Objectives: This study aimed to evaluate the uncertainty related to the use of common collection tools to assess costs in economic evaluations compared with an exhaustive administrative database.
Methods: A pragmatic study was performed using preexisting cost-effectiveness studies. Patients were probabilistically matched with themselves in the French National Health Data System (Système National des Données de Santé [SNDS]), and all their reimbursed hospital and ambulatory care data during the study were extracted. Outcomes included the ratio of the number of each type of resources consumed using trial data (case report forms for ambulatory care and local hospital data for hospital care) versus the SNDS and the ratio of corresponding costs. Mean ratios and 95% confidence intervals (CIs) were calculated using bootstrapping. The impact of the collection tool on the result of the economic evaluation was calculated with the difference in costs between the 2 treatment arms with both collection methods.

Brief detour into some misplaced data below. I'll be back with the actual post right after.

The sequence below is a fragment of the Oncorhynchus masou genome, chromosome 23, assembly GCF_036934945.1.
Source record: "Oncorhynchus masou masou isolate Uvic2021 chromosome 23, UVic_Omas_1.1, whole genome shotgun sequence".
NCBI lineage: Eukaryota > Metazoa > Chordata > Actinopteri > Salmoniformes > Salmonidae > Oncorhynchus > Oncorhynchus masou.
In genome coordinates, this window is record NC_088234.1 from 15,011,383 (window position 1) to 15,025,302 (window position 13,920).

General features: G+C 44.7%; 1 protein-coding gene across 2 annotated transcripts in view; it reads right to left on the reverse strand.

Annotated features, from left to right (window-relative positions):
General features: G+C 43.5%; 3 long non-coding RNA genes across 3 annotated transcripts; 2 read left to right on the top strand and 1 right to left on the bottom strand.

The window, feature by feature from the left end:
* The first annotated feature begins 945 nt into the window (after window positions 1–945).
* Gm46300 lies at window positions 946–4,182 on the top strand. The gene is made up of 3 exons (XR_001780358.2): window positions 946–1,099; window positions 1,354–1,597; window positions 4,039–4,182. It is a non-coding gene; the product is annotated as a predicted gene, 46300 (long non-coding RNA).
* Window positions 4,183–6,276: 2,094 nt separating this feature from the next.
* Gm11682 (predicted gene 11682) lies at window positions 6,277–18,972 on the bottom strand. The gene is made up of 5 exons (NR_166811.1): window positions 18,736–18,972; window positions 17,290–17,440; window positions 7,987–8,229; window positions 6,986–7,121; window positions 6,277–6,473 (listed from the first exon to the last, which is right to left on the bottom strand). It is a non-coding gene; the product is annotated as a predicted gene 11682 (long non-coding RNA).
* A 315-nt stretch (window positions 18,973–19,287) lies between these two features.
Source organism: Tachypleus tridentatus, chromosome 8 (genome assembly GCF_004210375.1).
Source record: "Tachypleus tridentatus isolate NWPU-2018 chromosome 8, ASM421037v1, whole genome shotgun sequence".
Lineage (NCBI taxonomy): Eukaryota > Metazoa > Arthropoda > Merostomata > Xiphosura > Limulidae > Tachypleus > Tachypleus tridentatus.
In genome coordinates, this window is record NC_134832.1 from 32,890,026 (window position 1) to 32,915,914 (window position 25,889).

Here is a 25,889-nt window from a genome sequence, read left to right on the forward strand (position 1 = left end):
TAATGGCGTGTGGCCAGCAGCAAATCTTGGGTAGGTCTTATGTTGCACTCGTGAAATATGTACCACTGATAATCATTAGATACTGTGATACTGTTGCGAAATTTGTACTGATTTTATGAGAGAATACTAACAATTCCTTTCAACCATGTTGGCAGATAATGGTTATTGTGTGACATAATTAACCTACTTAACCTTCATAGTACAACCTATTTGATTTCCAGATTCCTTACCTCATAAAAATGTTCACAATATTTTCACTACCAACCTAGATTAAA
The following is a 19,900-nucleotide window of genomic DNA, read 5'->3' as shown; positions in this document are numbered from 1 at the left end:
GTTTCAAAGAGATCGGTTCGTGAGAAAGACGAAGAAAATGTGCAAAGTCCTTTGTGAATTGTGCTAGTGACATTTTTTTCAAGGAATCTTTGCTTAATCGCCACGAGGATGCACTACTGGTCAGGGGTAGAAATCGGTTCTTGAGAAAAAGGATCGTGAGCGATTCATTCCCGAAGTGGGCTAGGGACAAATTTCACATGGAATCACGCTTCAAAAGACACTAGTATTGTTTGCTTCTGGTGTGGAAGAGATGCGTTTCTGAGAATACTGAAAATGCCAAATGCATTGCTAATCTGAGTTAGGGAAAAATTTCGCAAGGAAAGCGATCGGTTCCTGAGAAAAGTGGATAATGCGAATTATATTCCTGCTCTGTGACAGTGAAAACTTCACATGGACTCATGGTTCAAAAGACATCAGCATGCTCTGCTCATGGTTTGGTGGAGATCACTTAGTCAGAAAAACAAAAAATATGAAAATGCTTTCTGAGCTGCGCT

Results: Five cost-effectiveness studies were included in the analysis. A total of 397 patients had the SNDS hospital data, and 321 had ambulatory care data. Common collection tools underestimated hospital admissions by 13% (95% CI 8-20), corresponding costs by 5% (95% CI 2-14), and ambulatory acts by 41% (95% CI 33-51), with large variations in costs depending on the study. There was no change in the economic conclusion in any study.
Conclusions: The use of common collection tools underestimates healthcare resource consumption and its associated costs, particularly for ambulatory care. Our results could provide useful evidence-based estimates to inform sensitivity analyses' parameters in future cost-effectiveness analyses.
Keywords: cost-effectiveness evaluation; data collection; sensitivity analyses.
Copyright © 2021 ISPOR–The Professional Society for Health Economics and Outcomes Research. Published by Elsevier Inc. All rights reserved.